Simonsig’s a lovely horse with a great engine, and the grey drew plenty praise for his jumping in his only two chases so far, at Ascot and Kempton. On the face of it, he seemed to jump well but watching him closely, there were a couple of fences where he just didn’t get his back end very high. Long Run does the same thing, mostly when he comes under pressure, and that horse has always given me the impression it’s a physical ‘fault’. He looks as though he can’t bend his back enough to just get his rear end high enough.
Simonsig certainly hasn’t blundered, but he’s been under no pressure yet. His schooling might have ironed out these flaws and he could fly round like Sprinter Sacre. But for all the stable’s praise about his schooling, I noted they’d called Yogi Breisner in 12 days ago for Simonsig’s schooling session. For those unfamiliar with Breisner, he’s the go-to man for horses with jumping problems, he’s the Monty Roberts of trying to make them pick their feet up. If his jumping was flawless, why was Yogi called in?( No jokes about making too many Boo-Boos).
As you’ll see from the pics, he seems to hurdle his fences at times. There’s nothing wrong with that so long as you can quickly get your back end high enough to skim the fence top on the way down. But, as Long Run has shown a number of times, not getting your rear up quickly enough can cost plenty momentum.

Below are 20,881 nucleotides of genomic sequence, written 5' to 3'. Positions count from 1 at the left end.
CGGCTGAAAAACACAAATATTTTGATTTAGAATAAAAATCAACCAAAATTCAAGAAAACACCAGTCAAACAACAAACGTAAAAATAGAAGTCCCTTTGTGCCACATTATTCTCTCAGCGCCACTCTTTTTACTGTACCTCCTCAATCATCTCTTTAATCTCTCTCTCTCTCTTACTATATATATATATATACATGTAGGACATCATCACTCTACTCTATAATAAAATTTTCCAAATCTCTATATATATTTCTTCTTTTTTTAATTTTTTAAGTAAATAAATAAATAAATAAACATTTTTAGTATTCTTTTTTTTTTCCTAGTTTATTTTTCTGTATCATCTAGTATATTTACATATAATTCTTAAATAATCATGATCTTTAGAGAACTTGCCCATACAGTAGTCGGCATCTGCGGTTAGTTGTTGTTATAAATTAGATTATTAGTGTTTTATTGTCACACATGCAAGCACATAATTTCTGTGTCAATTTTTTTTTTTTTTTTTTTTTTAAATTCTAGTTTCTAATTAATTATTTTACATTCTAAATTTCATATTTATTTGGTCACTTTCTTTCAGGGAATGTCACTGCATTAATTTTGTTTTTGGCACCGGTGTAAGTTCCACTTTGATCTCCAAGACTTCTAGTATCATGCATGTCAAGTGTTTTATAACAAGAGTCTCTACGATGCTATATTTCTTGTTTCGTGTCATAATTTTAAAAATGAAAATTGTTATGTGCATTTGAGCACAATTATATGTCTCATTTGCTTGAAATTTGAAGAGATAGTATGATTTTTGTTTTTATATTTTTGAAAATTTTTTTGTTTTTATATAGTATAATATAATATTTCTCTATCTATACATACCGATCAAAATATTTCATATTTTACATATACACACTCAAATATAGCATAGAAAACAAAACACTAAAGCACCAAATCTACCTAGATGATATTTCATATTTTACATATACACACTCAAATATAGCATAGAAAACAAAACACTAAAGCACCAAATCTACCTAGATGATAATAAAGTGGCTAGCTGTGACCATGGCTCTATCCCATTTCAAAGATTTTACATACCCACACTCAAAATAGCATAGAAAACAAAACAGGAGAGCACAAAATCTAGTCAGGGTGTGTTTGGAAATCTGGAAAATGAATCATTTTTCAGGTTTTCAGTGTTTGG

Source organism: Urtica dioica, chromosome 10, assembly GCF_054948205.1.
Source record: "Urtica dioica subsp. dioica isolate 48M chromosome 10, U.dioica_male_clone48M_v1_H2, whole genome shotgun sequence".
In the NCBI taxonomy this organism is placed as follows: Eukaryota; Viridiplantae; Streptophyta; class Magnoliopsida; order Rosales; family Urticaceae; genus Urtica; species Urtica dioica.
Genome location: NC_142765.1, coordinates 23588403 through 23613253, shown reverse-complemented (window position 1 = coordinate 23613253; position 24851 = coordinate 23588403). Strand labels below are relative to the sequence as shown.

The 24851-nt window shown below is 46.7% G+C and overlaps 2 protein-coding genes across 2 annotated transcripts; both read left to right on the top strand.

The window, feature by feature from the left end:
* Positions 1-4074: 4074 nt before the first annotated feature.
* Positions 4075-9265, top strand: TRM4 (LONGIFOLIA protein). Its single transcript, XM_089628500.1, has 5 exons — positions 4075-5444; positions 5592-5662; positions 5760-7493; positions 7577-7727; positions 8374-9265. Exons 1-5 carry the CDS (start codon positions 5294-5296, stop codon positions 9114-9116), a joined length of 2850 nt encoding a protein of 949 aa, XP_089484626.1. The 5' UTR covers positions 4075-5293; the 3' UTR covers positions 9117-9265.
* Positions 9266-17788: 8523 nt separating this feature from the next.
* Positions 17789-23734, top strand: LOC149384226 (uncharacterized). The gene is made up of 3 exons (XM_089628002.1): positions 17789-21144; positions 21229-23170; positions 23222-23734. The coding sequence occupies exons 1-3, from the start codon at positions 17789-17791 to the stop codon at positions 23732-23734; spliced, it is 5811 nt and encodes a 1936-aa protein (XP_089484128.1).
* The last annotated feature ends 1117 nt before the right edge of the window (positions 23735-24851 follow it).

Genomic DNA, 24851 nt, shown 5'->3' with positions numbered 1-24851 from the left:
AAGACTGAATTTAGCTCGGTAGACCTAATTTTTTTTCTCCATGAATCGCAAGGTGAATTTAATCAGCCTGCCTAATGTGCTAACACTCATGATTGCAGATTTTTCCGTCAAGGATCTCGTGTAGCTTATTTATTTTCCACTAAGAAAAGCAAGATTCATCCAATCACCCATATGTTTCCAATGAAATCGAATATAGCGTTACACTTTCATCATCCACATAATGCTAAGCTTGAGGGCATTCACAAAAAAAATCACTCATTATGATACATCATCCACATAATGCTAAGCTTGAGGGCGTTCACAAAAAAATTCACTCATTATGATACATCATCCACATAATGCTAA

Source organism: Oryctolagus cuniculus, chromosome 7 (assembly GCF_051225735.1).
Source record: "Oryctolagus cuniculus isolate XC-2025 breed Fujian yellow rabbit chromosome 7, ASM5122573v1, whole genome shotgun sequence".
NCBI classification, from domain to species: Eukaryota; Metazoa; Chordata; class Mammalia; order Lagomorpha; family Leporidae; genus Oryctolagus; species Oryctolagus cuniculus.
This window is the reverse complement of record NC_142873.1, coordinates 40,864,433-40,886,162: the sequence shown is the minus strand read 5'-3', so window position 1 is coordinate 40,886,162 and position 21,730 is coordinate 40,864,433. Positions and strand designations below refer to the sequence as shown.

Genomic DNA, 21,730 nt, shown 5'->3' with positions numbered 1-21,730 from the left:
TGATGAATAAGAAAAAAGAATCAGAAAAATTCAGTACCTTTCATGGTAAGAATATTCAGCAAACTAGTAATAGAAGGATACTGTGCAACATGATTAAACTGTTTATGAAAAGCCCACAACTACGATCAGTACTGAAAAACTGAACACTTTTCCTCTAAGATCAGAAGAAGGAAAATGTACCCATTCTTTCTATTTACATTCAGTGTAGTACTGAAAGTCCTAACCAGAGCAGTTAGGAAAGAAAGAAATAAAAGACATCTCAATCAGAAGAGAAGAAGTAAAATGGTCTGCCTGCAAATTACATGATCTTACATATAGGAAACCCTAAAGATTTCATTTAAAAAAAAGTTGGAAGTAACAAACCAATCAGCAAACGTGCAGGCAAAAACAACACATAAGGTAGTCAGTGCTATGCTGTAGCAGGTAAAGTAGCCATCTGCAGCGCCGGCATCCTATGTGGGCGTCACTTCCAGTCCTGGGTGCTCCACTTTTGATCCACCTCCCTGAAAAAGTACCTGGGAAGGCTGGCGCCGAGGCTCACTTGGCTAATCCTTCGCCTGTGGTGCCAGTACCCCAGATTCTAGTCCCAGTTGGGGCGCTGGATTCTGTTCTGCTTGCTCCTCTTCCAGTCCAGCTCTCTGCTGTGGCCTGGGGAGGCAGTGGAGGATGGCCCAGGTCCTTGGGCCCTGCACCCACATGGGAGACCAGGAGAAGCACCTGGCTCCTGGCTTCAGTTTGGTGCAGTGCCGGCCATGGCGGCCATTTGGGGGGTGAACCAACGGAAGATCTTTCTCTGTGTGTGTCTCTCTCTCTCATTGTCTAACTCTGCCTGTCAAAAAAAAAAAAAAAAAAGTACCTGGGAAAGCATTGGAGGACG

I suppose that even if he’s less than foot-perfect tomorrow, he could still win. He has plenty class and for all Overturn’s front-running flashiness, he’s an all-or-nothing type who looked to me to be less confident at Doncaster than he’d been at Sandown. He fiddled a couple at Donny earning pundit tributes for ‘cleverness’, but if he hits one tomorrow it could be with an almighty clatter. I’m far from convinced Cheltenham’s undulations and tough fences will suit Overturn.
Arvika Ligeonnere lines up having fallen last time – never ideal as you don’t know if confidence has been affected. In his previous run he jumped to his right a few times, something that could lose him ground here.
So, I’ll be having a couple of small win singles and a reversed forecast on Tap Night and Baily Green. The latter, with 15 error-free steeplechases under his girth, is far and away the most experienced fencer in the field, although he too can jump to his right at times. He was third to Arvika L last time and, on jumping and experience alone, is worth a bet at 40s on Betfair.
A few bookies offer 33/1 Tap Night, a JP horse ridden my AP McCoy. He won cheekily at Ayr in the mud last time having disappointed at Musselburgh before that, and I’m always happy to forgive a horse one poor run, especially at this price.
I’m in no doubt that the chances of Baily Green and Tap Night depend on the front three in the market making errors, but, to small stakes, I’m happy to bet them rather than shovel on Simonsig and shut my eyes every time he comes to a fence.
Above everything, as ever, bugger the bets so long as all of them come home in one piece – in the Arkle and, of course, for the whole festival.
Good luck to you and to all horses and jockeys tomorrow.